I have received many questions about NAPLAN testing. The following information may be of support.

**Develop Test Literacy**

Please
note that I am NOT in favour of practising test after test. Children,
especially Year 3 children, will need to become ‘test literate’.
Children need to understand how to:

- enter answers,
- keep track of time,
- use their ‘number sense’, ‘spatial/measurement sense’ or ‘data sense’ to reduce the choice of answer from four to three.

ACARA provides sample NAPLAN tests and answers

These would be ideal for help children understand how to ‘take a NAPLAN test’. For example:**Sample 1** | **Sample 2**

The answer guide is **published at the NAPLAN website.**

I
worked in one school where the children rotated from one task to the
next every ten to twenty minutes. When they were confronted with a test
that lasted 45 – 50 minutes they soon fatigued because they were not
used to concentrating for such a length of time.

**Offer a Balanced Program**

If
students are given a mathematical diet consisting of mostly number and
basic number facts you could be doing your students a disservice. The
following extract from the letter sent from ACARA to teachers in 2016
makes the following comment:

In the NAPLAN numeracy test, the proportion of items in the test from each strand will match the proportion of the strand content in the Australian Curriculum: Mathematics. As a result, there will be slightly fewer ‘space items’ (for example, features of 2D shapes and 3D objects) and more number, statistics and probability items than in past tests. The space items are now known as ‘geometry items’.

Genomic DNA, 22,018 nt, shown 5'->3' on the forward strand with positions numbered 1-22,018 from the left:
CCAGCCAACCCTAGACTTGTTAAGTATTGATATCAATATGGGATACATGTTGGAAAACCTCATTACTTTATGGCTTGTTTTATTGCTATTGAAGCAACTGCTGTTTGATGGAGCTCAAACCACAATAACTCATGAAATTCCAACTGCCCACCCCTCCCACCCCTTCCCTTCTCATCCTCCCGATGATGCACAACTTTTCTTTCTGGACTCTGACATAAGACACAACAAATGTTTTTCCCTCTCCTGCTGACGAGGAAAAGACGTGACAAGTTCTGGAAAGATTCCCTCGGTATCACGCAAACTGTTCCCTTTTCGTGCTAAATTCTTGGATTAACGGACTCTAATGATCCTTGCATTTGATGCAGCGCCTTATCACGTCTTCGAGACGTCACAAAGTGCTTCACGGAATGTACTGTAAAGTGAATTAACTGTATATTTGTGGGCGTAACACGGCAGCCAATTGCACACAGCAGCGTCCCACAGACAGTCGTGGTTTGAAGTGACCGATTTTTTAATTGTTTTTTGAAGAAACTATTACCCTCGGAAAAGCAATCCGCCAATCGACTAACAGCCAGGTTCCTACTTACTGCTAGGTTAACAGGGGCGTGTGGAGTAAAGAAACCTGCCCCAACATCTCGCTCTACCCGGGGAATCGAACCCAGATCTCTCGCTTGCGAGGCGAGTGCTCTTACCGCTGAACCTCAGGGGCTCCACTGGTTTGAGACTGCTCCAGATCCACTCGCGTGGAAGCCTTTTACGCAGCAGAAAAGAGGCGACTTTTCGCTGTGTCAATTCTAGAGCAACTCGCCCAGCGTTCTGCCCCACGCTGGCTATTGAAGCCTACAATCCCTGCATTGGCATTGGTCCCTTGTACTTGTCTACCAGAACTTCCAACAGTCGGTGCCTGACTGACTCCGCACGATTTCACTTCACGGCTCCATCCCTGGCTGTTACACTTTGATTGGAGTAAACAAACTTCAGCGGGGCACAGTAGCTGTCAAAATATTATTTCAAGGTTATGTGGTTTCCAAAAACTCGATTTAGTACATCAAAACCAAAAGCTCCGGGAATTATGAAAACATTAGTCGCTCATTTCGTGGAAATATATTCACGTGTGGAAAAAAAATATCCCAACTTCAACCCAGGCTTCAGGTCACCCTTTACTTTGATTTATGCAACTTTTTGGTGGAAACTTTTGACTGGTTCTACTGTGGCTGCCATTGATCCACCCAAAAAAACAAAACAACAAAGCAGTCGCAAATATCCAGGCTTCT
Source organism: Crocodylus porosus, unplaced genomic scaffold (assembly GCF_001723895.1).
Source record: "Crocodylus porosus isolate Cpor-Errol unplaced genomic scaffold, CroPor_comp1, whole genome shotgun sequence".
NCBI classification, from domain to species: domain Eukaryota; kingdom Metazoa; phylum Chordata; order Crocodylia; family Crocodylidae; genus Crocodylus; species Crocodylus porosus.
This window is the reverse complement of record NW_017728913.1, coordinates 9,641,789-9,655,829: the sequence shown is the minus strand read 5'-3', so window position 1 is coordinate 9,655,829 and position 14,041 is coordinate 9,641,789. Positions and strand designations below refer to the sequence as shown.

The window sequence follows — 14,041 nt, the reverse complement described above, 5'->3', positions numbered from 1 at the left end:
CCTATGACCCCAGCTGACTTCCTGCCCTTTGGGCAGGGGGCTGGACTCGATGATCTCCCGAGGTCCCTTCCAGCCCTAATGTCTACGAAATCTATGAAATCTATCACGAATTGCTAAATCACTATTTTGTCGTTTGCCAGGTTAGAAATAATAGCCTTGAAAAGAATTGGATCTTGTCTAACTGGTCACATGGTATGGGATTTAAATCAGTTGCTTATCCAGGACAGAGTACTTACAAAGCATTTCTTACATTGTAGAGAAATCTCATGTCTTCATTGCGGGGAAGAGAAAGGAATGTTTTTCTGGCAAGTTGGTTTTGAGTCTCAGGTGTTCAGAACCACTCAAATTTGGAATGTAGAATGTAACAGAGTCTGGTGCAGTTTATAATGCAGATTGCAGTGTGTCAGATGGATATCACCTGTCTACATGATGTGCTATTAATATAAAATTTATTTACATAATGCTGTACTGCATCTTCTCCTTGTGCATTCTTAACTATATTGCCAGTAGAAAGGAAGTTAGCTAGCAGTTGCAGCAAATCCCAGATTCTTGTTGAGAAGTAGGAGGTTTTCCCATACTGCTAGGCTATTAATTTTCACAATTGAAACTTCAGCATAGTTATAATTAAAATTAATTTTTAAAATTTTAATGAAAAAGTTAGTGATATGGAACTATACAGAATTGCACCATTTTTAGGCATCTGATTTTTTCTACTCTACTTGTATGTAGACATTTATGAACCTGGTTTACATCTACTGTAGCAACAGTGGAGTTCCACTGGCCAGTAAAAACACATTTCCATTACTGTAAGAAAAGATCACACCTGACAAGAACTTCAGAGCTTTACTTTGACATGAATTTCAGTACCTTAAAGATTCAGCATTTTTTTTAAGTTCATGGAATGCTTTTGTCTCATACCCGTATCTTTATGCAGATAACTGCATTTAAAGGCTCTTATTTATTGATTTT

Acara, 2016

–Source

**Improve Children’s Mathematical Literacies**

In order to answer a written question children will need to be able to:

- read it
- comprehend it
- translate it into the mathematics required
- encode it into the form required

Anne
Newman(1977), a teacher in NSW developed a system now called the
“Newman Analysis” designed to help teacher determine where the breakdown
in reading and interpreting a mathematics question might be occurring.
See **here**

If you search for Newman Analysis you will find various presentations and notes on the use of the Newman system.

**Improve Mathematical Vocabulary**

Many
students struggle to read NAPLAN numeracy tests so it makes sense to
improve the mathematical vocabulary of your students. There are several
sources of mathematical vocabulary including **the glossary** found in the Australian Mathematics Curriculum.

I like the booklet produced under the national Numeracy Strategy in the United Kingdom as word are grouped under year levels and topics. See **here****Graphics**

Around 70% of NAPLAN questions include a graphic. Some graphics are important, others not so.

See **“Graphics in Mathematics”** here on my site.

**Symbols**

Not many symbols are used in Year 3 NAPLAN tests, but the use of symbols increases as the tests get harder. Students need to be taught not only to recognise symbols but also their meaning.

See **“Symbols in Mathematics”**

Note these support documents are based **purely on my opinion**. They were designed as a catalyst to discuss aspects of testing in general and NAPLAN test specifically. I have noted the vocabulary used and I have left a column for teachers to look at the test and note how graphics and symbols are employed throughout the test